Proton pump inhibitors don’t increase Alzheimer’s risk: study

The use of proton pump inhibitors like Nexium and Prevacid does not increase the risk of Alzheimer’s disease, a recent study conducted by researchers at the University of Eastern Finland indicates. Proton pump inhibitors are a type of antiulcer drug that is commonly used among older persons.

Two earlier studies had reported an increased risk of dementia but the results were not duplicated in the Finnish study, published in the American Journal of Gastroenterology.

According to the new study, proton pump inhibitor use was not associated with an increased risk of Alzheimer’s disease, not even in long-term use exceeding three years. Furthermore, a higher dose did not increase the risk. According to the researchers, people do not need to avoid proton pump inhibitors for fear of developing Alzheimer’s disease.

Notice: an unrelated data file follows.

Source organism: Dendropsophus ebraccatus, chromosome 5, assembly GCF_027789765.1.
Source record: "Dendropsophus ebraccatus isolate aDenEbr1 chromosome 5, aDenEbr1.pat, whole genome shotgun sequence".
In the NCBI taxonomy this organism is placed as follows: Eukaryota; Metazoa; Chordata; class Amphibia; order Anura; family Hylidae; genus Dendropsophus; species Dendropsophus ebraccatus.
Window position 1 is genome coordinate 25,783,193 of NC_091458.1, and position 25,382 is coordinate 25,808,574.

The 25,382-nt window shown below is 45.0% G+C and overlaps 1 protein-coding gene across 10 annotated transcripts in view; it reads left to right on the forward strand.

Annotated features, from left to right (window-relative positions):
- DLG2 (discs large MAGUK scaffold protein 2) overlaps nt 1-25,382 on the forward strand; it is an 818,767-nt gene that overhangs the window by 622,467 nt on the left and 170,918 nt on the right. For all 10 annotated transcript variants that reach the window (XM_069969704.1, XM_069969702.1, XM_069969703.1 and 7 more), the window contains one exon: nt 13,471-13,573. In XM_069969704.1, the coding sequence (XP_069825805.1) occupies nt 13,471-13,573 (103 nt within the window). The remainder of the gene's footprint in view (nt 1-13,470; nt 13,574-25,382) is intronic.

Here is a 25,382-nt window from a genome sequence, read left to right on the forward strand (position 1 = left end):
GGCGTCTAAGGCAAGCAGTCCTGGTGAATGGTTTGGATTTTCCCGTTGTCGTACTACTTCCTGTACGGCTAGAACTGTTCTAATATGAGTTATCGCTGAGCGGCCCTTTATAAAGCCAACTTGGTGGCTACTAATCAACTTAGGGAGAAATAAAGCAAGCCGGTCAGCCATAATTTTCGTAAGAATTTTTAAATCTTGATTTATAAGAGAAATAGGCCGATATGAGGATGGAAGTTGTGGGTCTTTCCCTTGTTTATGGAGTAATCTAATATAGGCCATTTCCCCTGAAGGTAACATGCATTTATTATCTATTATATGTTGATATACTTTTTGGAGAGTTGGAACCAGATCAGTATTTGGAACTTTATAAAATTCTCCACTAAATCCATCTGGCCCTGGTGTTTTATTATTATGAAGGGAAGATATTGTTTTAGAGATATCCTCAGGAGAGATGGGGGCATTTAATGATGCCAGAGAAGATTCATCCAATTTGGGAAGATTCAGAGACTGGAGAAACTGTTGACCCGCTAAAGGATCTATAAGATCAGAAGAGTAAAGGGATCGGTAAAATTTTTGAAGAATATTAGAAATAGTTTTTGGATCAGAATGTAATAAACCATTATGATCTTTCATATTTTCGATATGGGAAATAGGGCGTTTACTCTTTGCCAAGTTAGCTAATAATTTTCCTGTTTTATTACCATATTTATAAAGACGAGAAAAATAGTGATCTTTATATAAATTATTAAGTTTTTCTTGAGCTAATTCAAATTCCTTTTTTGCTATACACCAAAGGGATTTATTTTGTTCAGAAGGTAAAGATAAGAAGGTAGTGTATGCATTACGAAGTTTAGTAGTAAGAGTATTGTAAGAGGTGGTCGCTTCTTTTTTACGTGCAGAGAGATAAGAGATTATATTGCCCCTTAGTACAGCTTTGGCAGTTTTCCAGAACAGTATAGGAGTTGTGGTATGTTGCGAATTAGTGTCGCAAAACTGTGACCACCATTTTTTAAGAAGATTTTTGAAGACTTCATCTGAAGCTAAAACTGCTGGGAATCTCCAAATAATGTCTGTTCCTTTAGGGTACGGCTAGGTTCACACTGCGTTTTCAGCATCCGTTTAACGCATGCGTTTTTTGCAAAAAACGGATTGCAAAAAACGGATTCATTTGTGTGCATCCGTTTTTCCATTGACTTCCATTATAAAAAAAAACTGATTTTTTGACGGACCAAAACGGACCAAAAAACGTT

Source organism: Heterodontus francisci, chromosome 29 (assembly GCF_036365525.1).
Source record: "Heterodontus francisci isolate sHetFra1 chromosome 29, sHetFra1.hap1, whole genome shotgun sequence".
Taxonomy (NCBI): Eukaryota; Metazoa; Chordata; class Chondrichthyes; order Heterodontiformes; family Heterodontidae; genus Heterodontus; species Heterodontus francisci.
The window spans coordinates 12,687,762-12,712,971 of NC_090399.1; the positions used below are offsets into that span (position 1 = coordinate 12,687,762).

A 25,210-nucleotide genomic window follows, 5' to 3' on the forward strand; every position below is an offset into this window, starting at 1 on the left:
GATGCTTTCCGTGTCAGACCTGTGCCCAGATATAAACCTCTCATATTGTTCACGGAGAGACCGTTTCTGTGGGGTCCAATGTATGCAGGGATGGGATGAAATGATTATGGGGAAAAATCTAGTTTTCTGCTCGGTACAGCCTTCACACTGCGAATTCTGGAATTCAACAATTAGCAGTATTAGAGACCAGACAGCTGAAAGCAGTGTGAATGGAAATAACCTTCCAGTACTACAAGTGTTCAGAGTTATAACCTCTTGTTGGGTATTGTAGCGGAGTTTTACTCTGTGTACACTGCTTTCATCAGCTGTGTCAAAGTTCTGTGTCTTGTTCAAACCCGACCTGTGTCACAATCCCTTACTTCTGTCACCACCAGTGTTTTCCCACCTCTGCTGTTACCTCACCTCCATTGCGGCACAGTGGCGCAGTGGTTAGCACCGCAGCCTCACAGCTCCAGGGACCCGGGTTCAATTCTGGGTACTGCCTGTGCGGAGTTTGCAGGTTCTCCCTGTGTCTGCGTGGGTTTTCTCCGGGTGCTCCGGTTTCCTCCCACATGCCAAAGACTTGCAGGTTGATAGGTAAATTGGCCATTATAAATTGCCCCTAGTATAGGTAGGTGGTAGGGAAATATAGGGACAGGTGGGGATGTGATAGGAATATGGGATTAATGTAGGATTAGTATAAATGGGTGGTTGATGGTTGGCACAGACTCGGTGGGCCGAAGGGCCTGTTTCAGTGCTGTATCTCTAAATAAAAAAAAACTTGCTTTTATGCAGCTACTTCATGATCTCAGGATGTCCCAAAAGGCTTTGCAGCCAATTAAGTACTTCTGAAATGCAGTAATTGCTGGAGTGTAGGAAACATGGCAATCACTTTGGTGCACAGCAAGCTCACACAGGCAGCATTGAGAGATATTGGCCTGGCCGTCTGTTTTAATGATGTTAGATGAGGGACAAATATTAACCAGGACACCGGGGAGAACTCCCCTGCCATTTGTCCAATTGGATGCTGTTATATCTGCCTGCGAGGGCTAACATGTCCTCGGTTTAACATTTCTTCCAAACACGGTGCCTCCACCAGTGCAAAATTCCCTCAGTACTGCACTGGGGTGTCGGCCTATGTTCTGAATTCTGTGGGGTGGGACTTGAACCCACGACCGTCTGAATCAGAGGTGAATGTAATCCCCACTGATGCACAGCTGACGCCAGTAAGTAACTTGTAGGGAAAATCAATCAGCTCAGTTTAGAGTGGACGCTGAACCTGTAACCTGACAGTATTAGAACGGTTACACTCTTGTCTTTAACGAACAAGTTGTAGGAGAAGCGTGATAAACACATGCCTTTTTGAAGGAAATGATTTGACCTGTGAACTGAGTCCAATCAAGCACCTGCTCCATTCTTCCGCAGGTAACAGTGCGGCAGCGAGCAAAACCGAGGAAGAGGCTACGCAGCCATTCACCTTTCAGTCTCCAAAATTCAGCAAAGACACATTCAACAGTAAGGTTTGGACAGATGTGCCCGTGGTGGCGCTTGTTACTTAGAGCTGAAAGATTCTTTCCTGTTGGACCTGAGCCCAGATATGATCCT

However, long-term use of proton pump inhibitors should be carefully considered among older persons, as it has been linked with decreased calcium and vitamin B12 absorption and with serious intestinal infections, including Clostridium difficile.

Over one-third of older persons use proton pump inhibitors, a recent study by the same group of Finnish researchers found.

Long-term use was somewhat more common among persons with Alzheimer’s disease than among their counterparts without the disease: 20% of persons with Alzheimer’s disease and 18% of persons without the disease used proton pump inhibitors continuously for over six months. That study was published in European Journal of Clinical Pharmacology.

The underlying cause of Alzheimer’s disease is not known, but the disease process takes several years before the disease can be diagnosed, making it difficult to identify risk factors, including medications.

Proton pump inhibitor use was compared between Finnish persons with Alzheimer’s disease and their control persons without the disease. The study constitutes part of the nationwide register-based MEDALZ study, which includes all persons diagnosed with Alzheimer’s disease in Finland during 2005-2011. The study included 70,718 persons with Alzheimer’s disease and 282,862 control persons, and it is the largest study on the topic so far.



About the Author

Truman Lewis
A former reporter and bureau chief, Truman Lewis has covered presidential campaigns, state politics and stories ranging from organized crime to environmental and consumer protection.